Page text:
Egalitarian modernity struggles with the difference between pity and contempt, because to be “in” society at all just is to be equal.   To egalitarian modernity anyone who isn’t an equal isn’t anyone at all.  He is worse than contemptible: he is subhuman.

Bastard is as bastard does

March 7, 2013 § 20 Comments

It is no secret that children raised in broken homes have more problems than children raised in intact homes under the leadership of a competent father. Illegitimate children tend to do worse academically, they get into more legal trouble, they are more likely to divorce, they tend to be angrier at the world and more self-centered — the list goes on.

But the cluster of characteristics surrounding illegitimacy are a stereotype; which is why, just because someone happens to come from an intact home, it doesn’t follow by logical or ontological necessity that he isn’t a pathetic bastard.

And the converse is also true. Bastard is as bastard does.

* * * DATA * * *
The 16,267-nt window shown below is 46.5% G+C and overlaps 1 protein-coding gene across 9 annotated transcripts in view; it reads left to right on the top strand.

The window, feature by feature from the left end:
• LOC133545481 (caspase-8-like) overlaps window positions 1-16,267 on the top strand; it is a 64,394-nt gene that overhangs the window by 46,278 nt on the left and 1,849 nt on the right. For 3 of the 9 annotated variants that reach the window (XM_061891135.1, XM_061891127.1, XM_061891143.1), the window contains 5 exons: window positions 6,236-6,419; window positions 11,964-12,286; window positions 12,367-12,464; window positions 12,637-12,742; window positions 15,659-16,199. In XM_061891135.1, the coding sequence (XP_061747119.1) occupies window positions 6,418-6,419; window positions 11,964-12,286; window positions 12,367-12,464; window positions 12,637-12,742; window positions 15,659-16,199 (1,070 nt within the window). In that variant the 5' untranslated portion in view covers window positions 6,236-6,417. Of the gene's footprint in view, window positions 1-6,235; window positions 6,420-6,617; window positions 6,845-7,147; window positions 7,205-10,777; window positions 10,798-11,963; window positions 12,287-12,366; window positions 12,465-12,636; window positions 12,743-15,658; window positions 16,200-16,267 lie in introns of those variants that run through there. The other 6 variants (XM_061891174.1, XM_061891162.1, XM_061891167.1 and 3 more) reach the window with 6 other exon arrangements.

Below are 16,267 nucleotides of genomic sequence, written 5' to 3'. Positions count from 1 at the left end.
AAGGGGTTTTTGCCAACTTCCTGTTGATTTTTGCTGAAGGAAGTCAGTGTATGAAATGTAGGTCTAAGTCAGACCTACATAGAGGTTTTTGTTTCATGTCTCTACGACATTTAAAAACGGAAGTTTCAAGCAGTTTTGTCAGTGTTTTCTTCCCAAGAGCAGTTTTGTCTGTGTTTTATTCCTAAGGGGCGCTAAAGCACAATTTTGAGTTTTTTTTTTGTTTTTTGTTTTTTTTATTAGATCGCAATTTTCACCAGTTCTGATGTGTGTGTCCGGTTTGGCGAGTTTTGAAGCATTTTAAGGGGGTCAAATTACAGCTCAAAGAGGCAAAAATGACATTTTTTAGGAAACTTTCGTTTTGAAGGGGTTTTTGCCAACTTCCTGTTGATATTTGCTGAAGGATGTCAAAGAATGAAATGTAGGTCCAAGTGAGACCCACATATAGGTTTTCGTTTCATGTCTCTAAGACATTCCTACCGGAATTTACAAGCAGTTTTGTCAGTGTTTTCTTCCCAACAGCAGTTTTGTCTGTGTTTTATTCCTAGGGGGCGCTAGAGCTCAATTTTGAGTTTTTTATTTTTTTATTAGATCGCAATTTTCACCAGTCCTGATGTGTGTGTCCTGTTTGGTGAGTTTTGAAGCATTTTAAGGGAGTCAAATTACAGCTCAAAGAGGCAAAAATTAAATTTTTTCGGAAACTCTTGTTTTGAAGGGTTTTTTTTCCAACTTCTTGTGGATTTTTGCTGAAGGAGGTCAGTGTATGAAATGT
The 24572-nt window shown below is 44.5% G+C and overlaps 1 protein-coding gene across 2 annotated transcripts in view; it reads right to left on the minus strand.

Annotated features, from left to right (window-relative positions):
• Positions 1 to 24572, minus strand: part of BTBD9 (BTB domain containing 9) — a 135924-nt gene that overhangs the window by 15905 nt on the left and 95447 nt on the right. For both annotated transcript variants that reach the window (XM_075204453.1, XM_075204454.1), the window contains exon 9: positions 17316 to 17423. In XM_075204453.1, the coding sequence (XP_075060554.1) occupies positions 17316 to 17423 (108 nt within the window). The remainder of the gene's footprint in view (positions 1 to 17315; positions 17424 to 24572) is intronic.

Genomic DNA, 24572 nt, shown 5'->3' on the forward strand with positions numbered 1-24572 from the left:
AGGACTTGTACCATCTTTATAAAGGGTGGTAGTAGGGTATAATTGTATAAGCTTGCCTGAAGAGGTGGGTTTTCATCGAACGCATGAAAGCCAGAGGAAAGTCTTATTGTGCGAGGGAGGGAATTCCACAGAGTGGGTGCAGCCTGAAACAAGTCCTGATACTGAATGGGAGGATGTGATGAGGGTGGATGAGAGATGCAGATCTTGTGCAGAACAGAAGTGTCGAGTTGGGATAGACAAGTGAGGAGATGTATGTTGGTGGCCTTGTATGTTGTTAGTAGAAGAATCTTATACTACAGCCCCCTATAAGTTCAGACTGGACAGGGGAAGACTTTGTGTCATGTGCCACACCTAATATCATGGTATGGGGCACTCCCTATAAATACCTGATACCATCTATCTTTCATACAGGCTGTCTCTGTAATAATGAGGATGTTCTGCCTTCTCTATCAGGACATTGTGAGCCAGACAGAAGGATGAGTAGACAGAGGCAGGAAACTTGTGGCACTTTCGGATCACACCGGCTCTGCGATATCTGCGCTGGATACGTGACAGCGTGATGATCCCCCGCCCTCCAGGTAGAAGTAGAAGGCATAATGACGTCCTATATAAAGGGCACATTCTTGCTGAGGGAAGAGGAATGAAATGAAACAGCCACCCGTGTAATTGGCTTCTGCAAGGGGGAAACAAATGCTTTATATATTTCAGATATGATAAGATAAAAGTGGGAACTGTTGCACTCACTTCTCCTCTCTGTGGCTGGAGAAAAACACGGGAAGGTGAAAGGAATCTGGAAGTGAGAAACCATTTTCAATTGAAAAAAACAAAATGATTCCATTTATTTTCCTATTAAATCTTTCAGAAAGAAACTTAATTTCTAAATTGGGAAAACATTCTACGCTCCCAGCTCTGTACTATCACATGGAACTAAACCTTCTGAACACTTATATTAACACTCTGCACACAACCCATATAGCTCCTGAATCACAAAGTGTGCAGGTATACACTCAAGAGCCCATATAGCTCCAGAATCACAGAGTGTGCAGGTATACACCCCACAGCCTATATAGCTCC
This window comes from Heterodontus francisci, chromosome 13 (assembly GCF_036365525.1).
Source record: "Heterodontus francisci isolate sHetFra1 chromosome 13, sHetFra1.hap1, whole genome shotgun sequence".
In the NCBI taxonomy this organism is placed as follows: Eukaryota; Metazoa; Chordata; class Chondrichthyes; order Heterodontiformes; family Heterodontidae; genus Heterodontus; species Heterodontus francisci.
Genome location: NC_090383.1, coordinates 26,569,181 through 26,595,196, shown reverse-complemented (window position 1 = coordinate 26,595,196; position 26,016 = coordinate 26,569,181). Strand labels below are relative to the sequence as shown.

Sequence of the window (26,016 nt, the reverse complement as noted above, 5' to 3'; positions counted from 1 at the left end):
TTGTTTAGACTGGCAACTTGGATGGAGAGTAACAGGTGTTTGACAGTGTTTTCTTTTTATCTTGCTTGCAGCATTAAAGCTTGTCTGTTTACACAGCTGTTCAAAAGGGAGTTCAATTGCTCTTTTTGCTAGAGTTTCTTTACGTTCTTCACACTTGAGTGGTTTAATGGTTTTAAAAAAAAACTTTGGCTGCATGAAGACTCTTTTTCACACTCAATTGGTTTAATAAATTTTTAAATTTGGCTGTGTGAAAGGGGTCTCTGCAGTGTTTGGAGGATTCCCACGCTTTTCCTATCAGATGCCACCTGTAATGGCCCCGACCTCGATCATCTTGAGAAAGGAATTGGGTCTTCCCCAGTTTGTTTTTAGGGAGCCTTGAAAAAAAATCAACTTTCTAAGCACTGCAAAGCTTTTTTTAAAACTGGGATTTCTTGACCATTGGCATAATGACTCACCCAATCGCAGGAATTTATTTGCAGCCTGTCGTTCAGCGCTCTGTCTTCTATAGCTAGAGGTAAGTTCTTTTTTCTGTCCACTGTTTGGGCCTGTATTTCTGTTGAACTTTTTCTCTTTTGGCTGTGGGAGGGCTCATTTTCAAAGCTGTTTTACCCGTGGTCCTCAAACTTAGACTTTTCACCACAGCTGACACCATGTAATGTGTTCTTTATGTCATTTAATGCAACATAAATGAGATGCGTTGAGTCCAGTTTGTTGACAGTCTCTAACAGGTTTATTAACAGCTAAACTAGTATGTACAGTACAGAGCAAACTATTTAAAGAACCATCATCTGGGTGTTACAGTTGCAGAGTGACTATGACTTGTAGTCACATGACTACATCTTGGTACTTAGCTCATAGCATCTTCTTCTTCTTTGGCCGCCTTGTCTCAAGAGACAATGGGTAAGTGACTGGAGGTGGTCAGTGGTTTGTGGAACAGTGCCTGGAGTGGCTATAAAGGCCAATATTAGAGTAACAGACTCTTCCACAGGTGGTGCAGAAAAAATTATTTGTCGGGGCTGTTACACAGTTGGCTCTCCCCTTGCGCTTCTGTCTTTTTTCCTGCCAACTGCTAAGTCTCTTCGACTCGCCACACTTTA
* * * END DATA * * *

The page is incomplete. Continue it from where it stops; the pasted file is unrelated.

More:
UPDATE: The context for this post is the off-topic comment thread below this post.

Too cool for school

February 1, 2013 § 42 Comments

Stereotypes are an interesting subject because they represent a significant cultural dividing line in our society.  They are considered a transcendent evil by most kinds of liberals, and it is perfectly understandable why this would be the case given the liberal or modernist understanding of reality.  It isn’t just that stereotypes imply inherent inequalities among groups of people, although they certainly do that.  And it isn’t just that a stereotype frequently tends to be unfair when it is ‘particularized’ into expectations about and interpretations of individual persons, though that is also true.

Stereotypes are considered a transcendent evil to the modern mind because the modern mind knows only atoms and the void: because if an individual falls into a category, a stereotype legitimately bears truth about that category, and philosophical naturalism is a given, then we might as well all be Nazis.

But none of that represents a reasonable view of stereotypes.  As I’ve written before, while stereotypes are generally valuable truth-bearing high-level insights into what to expect out of groups qua groups, they tend to break down and certainly become less useful as we get to the HD pixel resolution of particular individuals.  The microscope gives a different view than the binoculars, but it doesn’t follow that the one falsifies the other.